Wise words from a man with over 60 years investing experience and a net worth of over $80 billion often overlooked in preference of what is shared on social media and news channels.
Again, remaining calm is a trait this stems from good financial literacy and understanding the tools and techniques that are right for private investors and there is no better way than learning how to read charts correctly. This is known as ‘technical analysis’ in the investing world.
Technical analysis and chart reading absorbs all the noise and confusion being pumped out from media channels and gives a very clear picture of what price is ACTUALLY doing.
How well one performs and lasts in the markets boils down to a number of factors with solid risk-management and stop-loss management principles being near the top.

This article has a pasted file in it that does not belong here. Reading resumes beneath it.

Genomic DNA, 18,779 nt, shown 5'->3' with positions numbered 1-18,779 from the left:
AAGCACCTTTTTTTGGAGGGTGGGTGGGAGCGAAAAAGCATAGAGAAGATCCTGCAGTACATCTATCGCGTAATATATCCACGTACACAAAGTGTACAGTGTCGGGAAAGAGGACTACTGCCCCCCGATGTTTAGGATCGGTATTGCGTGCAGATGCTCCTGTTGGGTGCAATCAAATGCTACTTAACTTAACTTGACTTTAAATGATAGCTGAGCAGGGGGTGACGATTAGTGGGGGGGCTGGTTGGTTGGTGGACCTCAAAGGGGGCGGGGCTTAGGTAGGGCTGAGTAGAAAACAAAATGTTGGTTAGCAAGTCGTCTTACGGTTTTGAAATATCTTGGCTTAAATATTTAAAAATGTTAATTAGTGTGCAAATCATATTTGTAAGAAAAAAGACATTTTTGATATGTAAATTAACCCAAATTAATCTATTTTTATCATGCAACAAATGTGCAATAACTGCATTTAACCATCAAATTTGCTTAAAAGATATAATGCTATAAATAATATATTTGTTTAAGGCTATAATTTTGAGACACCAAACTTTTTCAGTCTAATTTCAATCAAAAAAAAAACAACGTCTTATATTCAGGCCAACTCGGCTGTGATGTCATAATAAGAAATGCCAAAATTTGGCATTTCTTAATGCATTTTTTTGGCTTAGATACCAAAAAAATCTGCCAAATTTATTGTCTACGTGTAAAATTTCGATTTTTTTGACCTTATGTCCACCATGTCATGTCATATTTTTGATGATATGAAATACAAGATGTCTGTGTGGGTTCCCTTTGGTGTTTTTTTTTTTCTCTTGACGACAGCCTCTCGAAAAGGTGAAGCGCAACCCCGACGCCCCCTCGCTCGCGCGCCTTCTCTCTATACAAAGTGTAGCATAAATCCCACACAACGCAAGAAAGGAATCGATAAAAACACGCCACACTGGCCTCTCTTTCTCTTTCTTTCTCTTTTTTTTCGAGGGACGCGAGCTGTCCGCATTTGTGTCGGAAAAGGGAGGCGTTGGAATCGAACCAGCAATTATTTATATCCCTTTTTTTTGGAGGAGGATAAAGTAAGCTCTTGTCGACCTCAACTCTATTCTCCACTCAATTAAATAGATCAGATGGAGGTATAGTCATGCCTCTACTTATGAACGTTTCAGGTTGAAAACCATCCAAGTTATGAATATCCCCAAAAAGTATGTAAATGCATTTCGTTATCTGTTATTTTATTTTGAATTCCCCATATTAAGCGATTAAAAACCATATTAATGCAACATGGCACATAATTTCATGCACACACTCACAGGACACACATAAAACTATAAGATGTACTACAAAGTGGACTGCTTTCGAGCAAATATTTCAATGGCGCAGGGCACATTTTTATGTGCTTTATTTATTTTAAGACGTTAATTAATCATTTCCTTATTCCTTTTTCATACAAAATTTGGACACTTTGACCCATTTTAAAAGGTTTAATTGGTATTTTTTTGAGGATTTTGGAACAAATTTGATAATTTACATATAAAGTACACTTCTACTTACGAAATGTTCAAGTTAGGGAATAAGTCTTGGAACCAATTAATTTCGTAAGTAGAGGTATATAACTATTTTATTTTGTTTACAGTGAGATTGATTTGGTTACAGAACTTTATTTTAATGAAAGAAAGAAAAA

The sharp declines of last week without a doubt would have caused losses ranging from large unrealised profit being given back to losses on the initial capital.
Giving back unrealised profit after months of holding and patience is always frustrating but protecting your initial capital as best as possible is always the priority. Losses on your initial capital are inevitable and a necessary stage of the growth process when you are first starting out in the market but these should be small and controlled and easily absorbed into large winning investments once the market recovers.
The potential of sharp declines in the market based on news items will already have been factored into the plan BEFORE placing any positions.
While the news may suggest the world is in meltdown, the charts themselves often paint a very different picture. Being able to read charts correctly will help determine ‘support’ levels where price often declines to, bounces off and reverses back to the upside.
It is at these levels where the ‘smart money’ private investors position themselves, wait for the market to show signs of a recovery, a sign that the institutional money is coming back and then jump in and piggyback the ride.